Havana, a key destination in Cuba's tourism agenda, is a true reflection of the architectural heritage bequeathed by the Spanish presence and under the European influence after the Spanish colonial era.
One of the first seven villas founded by the Spanish conquistadors, who named it San Cristobal de La Habana, holds Old Havana, which was designated Humankind's Cultural Heritage in 1982 by the United Nations Educational, Scientific and Cultural Organization (UNESCO) and covers an area of 4.5 square kilometers that are rich in exponents of colonial architecture, customs and traditions that have accumulated for five centuries.
The primary nucleus of the Cuban capital preserves a true collection of castles, fortresses and buildings of high cultural and historic values, built around a system of squares, monasteries and temples.
Those open spaces marked the framework of the so-called intramural city, with special emphasis on the Arms Square, Cathedral Square, Old Square, and the so-called Christ and Saint Francis squares.
The Minor Basilica of Saint Francis of Assisi stands out among Havana's attractions, as its construction dates back to 1738 to constitute a set of extraordinary values.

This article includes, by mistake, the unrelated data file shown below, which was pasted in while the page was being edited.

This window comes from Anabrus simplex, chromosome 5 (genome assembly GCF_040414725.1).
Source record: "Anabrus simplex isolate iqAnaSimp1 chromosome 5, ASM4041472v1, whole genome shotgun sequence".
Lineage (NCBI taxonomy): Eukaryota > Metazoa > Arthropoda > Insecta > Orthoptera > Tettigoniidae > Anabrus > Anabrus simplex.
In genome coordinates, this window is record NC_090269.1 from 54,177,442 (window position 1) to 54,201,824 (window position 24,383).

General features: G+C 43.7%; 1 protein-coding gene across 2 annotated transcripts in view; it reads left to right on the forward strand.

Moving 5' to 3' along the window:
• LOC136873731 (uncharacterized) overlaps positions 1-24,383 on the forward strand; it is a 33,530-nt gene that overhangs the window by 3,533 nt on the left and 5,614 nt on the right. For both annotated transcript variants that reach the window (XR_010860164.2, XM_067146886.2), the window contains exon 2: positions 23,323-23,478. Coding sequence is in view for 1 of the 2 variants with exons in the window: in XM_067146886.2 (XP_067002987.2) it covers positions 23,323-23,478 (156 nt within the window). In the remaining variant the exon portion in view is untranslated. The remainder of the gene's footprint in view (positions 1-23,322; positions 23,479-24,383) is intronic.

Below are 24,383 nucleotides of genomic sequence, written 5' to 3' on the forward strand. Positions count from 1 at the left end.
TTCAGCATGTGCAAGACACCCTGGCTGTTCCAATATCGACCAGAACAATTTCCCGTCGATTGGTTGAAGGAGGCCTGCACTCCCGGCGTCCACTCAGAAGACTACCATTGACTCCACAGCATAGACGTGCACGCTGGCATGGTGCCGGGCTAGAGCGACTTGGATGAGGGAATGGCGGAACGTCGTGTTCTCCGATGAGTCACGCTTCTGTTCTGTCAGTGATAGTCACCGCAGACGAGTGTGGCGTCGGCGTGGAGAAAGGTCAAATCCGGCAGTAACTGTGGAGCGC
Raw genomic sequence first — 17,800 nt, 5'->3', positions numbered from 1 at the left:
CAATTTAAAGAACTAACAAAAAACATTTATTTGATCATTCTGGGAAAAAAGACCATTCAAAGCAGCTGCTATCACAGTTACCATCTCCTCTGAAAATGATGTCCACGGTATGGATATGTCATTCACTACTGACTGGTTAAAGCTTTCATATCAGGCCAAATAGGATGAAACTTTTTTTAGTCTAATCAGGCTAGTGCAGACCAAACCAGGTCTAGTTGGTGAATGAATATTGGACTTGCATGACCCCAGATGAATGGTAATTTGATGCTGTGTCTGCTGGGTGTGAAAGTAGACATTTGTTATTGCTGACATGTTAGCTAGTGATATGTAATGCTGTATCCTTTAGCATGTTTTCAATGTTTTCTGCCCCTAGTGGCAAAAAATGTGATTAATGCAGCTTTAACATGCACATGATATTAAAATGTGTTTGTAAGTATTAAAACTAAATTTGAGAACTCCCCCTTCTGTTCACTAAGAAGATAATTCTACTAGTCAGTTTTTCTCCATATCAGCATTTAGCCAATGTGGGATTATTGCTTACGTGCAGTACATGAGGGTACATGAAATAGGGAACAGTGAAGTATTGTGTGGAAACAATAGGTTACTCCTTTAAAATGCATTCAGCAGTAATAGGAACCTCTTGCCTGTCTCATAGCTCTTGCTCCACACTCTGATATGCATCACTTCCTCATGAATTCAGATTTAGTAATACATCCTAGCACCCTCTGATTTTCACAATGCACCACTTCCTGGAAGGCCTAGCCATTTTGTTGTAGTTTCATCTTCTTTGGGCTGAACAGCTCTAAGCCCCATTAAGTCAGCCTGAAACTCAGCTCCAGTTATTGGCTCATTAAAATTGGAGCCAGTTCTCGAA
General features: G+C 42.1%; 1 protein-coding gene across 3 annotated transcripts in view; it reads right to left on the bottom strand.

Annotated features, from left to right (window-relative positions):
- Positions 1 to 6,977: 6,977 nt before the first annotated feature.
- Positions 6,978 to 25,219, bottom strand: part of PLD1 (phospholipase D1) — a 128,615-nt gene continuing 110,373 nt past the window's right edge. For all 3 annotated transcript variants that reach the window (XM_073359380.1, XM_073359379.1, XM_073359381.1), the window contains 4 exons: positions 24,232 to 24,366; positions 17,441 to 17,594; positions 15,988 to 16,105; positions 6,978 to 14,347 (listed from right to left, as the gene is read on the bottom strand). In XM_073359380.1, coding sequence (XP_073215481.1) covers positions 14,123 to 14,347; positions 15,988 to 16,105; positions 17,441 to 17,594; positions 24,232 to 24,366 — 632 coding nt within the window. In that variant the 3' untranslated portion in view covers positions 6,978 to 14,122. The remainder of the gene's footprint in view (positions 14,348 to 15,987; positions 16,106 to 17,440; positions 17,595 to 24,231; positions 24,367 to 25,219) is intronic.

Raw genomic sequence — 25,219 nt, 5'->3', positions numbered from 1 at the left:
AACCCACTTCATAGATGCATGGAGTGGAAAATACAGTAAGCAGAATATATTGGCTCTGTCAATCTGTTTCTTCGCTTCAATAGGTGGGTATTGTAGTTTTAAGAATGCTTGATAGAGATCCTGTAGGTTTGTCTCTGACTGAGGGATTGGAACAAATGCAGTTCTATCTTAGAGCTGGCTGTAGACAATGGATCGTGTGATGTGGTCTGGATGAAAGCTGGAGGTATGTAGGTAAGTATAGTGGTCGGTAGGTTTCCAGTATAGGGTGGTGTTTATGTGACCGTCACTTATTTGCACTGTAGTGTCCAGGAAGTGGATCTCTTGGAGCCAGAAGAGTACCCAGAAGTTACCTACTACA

The most significant element of the church is, without a doubt, the 42-meter-high tower, the second highest in the colonial era, being only surpassed by the Iznaga Tower in Trinidad.
The church also has two cloisters with perimeter galleries, connected by an original staircase, while the cover of the latter shows Tuscan columns superimposed on three levels, topped by a Baroque motif.
As an element to highlight is the Cathedral of Havana, whose construction began in 1748 at the request of the Jesuits, in order to house a missionary school of the Sons of Saint Ignatius.
Its façade is a clear example of neoclassical baroque, sculpted in stone. It transmits impressions to the observer from the low level view to the front.
The church treasures valuable works of art, such as oils made by French painter Jean-Baptiste Vermay, frescoes by the Italian artist Giuseppe Perovani, the canvas of the Virgin of Loreto, blessed by Bishop Morell de Santa Cruz in 1755, and the Virgin of the Immaculate Conception, the Patron Saint of the Cathedral.
There are also numerous museums, churches, cultural centers and buildings closely linked to the colonial era, with some 33,000 buildings built mostly during the 18th and 19th centuries.
For those who venture through the tangle of streets and alleys of the old part of Havana, there is a network of small buildings where time seems to have come to a standstill, but that offer all the comforts that modern tourism demands.